Bride of the Gorilla, 1951
This was one of the movies I had watched a few minutes of, and thought it looked “sort of awesome“. And it is, in a very bad-movie sort of way.
First of all, the cast. It’s one of those casts that could only happen in a 1950s film. Raymond Burr as the lead character, Barney Chavez. (Yes, Barney Chavez.) Lon Chaney, Jr. in all his potato-faced, big doofus glory as the local (Hispanic!) police inspector Taro. Woody Strode gets a small part as a police officer, only showing up for two scenes. There are various character actors who have familiar faces, but whose names you likely don’t know.
And it was written by Curt Siodmak, author of Donovan’s Brain as well as scripts to any number of movies that you’d recognize, including The Invisible Man Returns and Frankenstein Meets The Wolf Man.
On top of that, the female lead is a dish, and there’s another piece of eye-candy working as a maid in the main location, who wears not much at all (for a 1950s film, anyhow).
As Bride of the Gorilla begins, Barney Chavez is at odds with his boss on a South American plantation. He also has an eye for the ladies, having romanced one of the servant girls and now working on the boss’s wife. He and the boss have an argument, the boss gets bitten by a poisonous snake, and dies, leaving Barney to marry the Boss’s widow, take over the plantation, and get cursed by the servant girl’s crone of a mother (who also saw the not-quite-murder).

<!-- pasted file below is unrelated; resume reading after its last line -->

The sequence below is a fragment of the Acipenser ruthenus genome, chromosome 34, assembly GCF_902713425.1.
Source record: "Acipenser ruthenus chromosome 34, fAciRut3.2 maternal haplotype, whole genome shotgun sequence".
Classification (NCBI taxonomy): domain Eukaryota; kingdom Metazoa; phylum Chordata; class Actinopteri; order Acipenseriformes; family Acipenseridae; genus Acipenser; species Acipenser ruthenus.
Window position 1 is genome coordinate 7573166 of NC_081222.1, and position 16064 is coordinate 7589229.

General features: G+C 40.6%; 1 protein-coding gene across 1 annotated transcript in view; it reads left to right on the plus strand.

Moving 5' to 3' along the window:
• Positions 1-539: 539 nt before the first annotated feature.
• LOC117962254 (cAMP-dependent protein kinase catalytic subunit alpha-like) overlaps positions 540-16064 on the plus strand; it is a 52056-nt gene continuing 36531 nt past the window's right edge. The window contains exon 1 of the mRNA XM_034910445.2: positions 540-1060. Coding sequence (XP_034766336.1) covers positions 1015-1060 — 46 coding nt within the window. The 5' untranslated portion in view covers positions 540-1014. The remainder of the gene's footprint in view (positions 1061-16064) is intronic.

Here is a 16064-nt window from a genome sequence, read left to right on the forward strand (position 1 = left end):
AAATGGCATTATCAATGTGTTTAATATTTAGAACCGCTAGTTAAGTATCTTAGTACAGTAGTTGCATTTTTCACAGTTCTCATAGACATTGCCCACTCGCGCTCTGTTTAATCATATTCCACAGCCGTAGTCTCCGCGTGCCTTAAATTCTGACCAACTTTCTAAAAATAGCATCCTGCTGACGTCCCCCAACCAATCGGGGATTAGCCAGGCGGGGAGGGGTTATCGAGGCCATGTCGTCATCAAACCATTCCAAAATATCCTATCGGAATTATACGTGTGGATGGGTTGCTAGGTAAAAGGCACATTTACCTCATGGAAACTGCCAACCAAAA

Barney, due to the effects of the poisonous and illegal plant used to curse him, begins hallucinating that he is an animal, and spending nights and stretches of days in the jungle, even as animals and people turn up mauled by an unknown animal, possibly a demon.
Chaney gets a most interesting (and philosophically unsound) speech about halfway through the proceedings:
You know, doctor, I was born in this little town. I sometimes regret that I went to university, and then returned to this jungle with its superstitions. It only served to confuse me. How can I help being confused? My native mind is filled with these superstitions. My legal mind was developed through books, written by people without emotion.
Making it better is that he makes no effort at all to sound like anyone other than
Larry Talbot Lon Chaney, Jr. No accent, nothing. In one sense, I really respect him for it — the thought of Chaney attempting a Spanish accent is mortifying, and he seemed to know the limits of his range. On the other hand, having a big, lumbering, doughy-faced Lon Chaney try to play a South American native is so silly on its face that his American accent only makes it funnier. Then, when he gives the speech about his “native mind”, it becomes howlingly funny (I did manage not to actually howl, but it was a close thing).
Is it a bad movie? Oh yeah.
Is it awesome? Indubitably.
Was Raymond Burr ever skinny? Not a chance.